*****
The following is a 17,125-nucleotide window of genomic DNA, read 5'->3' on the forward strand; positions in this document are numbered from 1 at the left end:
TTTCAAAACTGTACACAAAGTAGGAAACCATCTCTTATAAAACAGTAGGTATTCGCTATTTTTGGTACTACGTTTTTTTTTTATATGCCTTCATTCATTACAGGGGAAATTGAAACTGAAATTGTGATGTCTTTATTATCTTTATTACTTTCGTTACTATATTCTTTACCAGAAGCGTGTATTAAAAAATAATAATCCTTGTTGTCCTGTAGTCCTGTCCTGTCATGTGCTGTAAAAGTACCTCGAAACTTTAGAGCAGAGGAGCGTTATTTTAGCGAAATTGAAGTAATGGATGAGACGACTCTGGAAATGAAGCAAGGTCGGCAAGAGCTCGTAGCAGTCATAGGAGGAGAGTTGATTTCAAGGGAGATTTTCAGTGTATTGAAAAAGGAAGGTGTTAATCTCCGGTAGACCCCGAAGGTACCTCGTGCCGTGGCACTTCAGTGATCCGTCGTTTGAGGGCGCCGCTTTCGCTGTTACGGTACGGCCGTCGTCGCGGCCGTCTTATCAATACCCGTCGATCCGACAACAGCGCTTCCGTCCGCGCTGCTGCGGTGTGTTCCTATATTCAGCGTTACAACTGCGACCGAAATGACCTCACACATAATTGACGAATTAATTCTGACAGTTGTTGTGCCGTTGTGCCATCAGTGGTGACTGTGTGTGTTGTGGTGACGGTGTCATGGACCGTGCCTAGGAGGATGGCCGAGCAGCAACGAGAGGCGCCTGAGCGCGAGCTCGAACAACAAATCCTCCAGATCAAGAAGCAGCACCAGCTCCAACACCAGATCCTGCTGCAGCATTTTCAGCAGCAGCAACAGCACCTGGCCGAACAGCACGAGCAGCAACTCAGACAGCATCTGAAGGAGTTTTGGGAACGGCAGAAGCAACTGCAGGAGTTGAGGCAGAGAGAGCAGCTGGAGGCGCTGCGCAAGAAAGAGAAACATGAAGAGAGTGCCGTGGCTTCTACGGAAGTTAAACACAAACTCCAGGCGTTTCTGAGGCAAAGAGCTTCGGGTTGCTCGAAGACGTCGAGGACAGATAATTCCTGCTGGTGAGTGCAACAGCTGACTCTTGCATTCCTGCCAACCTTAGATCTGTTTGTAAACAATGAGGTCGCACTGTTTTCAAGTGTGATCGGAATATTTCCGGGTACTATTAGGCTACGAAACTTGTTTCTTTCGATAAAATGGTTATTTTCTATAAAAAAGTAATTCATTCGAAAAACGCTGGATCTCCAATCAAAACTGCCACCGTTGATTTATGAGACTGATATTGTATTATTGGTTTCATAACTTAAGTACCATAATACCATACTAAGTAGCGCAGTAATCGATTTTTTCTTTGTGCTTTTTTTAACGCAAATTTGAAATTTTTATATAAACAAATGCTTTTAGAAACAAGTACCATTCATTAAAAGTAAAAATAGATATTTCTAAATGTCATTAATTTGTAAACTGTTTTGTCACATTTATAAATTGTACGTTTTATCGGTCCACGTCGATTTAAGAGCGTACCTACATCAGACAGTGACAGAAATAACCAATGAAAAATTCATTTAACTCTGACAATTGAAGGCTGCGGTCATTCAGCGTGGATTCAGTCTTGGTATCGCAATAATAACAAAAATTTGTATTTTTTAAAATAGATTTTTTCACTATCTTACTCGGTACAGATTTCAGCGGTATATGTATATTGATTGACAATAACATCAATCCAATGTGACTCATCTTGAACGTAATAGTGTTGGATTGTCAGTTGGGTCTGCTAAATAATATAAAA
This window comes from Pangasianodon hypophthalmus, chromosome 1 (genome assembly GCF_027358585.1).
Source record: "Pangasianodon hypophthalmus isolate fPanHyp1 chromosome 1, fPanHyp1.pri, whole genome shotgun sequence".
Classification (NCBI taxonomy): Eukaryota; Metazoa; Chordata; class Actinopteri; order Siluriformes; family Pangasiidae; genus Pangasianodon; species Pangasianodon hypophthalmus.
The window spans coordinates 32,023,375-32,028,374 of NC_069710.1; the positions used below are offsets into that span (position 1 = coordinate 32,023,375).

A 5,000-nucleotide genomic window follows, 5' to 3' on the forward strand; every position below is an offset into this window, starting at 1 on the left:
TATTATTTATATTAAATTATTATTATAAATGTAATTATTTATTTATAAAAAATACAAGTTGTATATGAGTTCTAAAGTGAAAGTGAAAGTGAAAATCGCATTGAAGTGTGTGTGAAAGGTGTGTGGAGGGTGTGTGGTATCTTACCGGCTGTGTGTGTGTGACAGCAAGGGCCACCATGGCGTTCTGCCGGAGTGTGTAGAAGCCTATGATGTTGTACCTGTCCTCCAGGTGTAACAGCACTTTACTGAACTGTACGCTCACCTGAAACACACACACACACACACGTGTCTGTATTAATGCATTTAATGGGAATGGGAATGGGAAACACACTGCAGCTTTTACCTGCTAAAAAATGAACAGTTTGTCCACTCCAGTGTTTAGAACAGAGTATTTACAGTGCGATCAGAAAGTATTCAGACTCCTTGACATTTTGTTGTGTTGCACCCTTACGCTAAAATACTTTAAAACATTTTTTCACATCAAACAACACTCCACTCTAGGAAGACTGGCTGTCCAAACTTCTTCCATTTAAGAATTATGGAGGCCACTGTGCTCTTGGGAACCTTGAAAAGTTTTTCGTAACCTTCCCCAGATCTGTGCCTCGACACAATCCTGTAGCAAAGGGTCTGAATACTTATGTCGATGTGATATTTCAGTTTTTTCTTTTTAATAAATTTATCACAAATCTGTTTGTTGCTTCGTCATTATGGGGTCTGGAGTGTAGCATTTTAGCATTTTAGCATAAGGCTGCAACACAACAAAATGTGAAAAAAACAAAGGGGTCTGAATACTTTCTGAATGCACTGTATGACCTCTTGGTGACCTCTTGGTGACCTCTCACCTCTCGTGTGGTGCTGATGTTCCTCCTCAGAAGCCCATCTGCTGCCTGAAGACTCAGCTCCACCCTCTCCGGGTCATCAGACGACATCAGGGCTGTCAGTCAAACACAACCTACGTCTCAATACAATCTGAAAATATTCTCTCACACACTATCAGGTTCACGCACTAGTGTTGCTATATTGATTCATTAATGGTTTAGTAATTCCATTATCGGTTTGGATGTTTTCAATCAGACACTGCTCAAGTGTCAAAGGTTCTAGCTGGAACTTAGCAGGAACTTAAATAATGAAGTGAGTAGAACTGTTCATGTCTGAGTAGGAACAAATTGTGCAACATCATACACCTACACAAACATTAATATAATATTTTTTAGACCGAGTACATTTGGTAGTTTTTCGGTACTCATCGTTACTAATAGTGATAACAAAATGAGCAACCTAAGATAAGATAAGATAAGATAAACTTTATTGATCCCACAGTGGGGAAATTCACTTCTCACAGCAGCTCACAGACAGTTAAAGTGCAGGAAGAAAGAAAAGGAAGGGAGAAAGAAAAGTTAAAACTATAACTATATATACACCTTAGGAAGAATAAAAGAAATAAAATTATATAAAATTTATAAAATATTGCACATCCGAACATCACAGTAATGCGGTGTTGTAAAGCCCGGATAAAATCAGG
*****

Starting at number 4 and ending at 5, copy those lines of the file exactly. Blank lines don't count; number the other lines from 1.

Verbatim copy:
Source record: "Pangasianodon hypophthalmus isolate fPanHyp1 chromosome 1, fPanHyp1.pri, whole genome shotgun sequence".
Classification (NCBI taxonomy): Eukaryota; Metazoa; Chordata; class Actinopteri; order Siluriformes; family Pangasiidae; genus Pangasianodon; species Pangasianodon hypophthalmus.